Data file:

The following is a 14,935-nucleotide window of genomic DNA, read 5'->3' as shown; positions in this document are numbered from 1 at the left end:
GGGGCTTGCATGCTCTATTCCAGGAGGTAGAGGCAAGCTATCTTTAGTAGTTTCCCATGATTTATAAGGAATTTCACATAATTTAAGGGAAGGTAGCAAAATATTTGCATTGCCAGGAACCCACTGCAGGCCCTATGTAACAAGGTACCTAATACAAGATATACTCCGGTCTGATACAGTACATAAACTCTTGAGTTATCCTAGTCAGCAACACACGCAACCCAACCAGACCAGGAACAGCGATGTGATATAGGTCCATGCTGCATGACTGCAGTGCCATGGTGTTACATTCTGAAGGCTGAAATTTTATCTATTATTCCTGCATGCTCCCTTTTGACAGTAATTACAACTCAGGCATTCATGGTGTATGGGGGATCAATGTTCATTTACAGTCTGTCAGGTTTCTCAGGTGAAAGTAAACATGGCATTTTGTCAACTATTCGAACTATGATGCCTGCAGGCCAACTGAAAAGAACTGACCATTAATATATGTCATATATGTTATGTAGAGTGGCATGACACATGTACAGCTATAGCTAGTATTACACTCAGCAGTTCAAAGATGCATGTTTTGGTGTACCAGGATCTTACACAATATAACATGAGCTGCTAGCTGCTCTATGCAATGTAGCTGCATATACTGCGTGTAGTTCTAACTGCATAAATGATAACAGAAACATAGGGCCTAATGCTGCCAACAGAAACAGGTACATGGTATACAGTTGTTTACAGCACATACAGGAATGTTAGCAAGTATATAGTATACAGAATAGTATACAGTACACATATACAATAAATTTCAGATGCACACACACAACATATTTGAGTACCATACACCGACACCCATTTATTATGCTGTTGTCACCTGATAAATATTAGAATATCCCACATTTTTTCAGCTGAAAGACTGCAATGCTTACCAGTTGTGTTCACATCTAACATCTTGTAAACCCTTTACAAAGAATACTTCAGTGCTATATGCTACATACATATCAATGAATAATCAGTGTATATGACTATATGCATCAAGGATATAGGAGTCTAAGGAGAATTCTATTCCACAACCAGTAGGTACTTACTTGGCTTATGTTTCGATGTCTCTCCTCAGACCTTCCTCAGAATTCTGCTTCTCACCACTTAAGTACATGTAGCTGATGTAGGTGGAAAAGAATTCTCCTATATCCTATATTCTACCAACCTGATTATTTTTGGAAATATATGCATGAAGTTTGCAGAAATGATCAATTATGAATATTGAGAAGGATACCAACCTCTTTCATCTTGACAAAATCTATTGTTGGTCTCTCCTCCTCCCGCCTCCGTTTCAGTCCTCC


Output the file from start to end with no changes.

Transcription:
The following is a 14,935-nucleotide window of genomic DNA, read 5'->3' as shown; positions in this document are numbered from 1 at the left end:
GGGGCTTGCATGCTCTATTCCAGGAGGTAGAGGCAAGCTATCTTTAGTAGTTTCCCATGATTTATAAGGAATTTCACATAATTTAAGGGAAGGTAGCAAAATATTTGCATTGCCAGGAACCCACTGCAGGCCCTATGTAACAAGGTACCTAATACAAGATATACTCCGGTCTGATACAGTACATAAACTCTTGAGTTATCCTAGTCAGCAACACACGCAACCCAACCAGACCAGGAACAGCGATGTGATATAGGTCCATGCTGCATGACTGCAGTGCCATGGTGTTACATTCTGAAGGCTGAAATTTTATCTATTATTCCTGCATGCTCCCTTTTGACAGTAATTACAACTCAGGCATTCATGGTGTATGGGGGATCAATGTTCATTTACAGTCTGTCAGGTTTCTCAGGTGAAAGTAAACATGGCATTTTGTCAACTATTCGAACTATGATGCCTGCAGGCCAACTGAAAAGAACTGACCATTAATATATGTCATATATGTTATGTAGAGTGGCATGACACATGTACAGCTATAGCTAGTATTACACTCAGCAGTTCAAAGATGCATGTTTTGGTGTACCAGGATCTTACACAATATAACATGAGCTGCTAGCTGCTCTATGCAATGTAGCTGCATATACTGCGTGTAGTTCTAACTGCATAAATGATAACAGAAACATAGGGCCTAATGCTGCCAACAGAAACAGGTACATGGTATACAGTTGTTTACAGCACATACAGGAATGTTAGCAAGTATATAGTATACAGAATAGTATACAGTACACATATACAATAAATTTCAGATGCACACACACAACATATTTGAGTACCATACACCGACACCCATTTATTATGCTGTTGTCACCTGATAAATATTAGAATATCCCACATTTTTTCAGCTGAAAGACTGCAATGCTTACCAGTTGTGTTCACATCTAACATCTTGTAAACCCTTTACAAAGAATACTTCAGTGCTATATGCTACATACATATCAATGAATAATCAGTGTATATGACTATATGCATCAAGGATATAGGAGTCTAAGGAGAATTCTATTCCACAACCAGTAGGTACTTACTTGGCTTATGTTTCGATGTCTCTCCTCAGACCTTCCTCAGAATTCTGCTTCTCACCACTTAAGTACATGTAGCTGATGTAGGTGGAAAAGAATTCTCCTATATCCTATATTCTACCAACCTGATTATTTTTGGAAATATATGCATGAAGTTTGCAGAAATGATCAATTATGAATATTGAGAAGGATACCAACCTCTTTCATCTTGACAAAATCTATTGTTGGTCTCTCCTCCTCCCGCCTCCGTTTCAGTCCTCC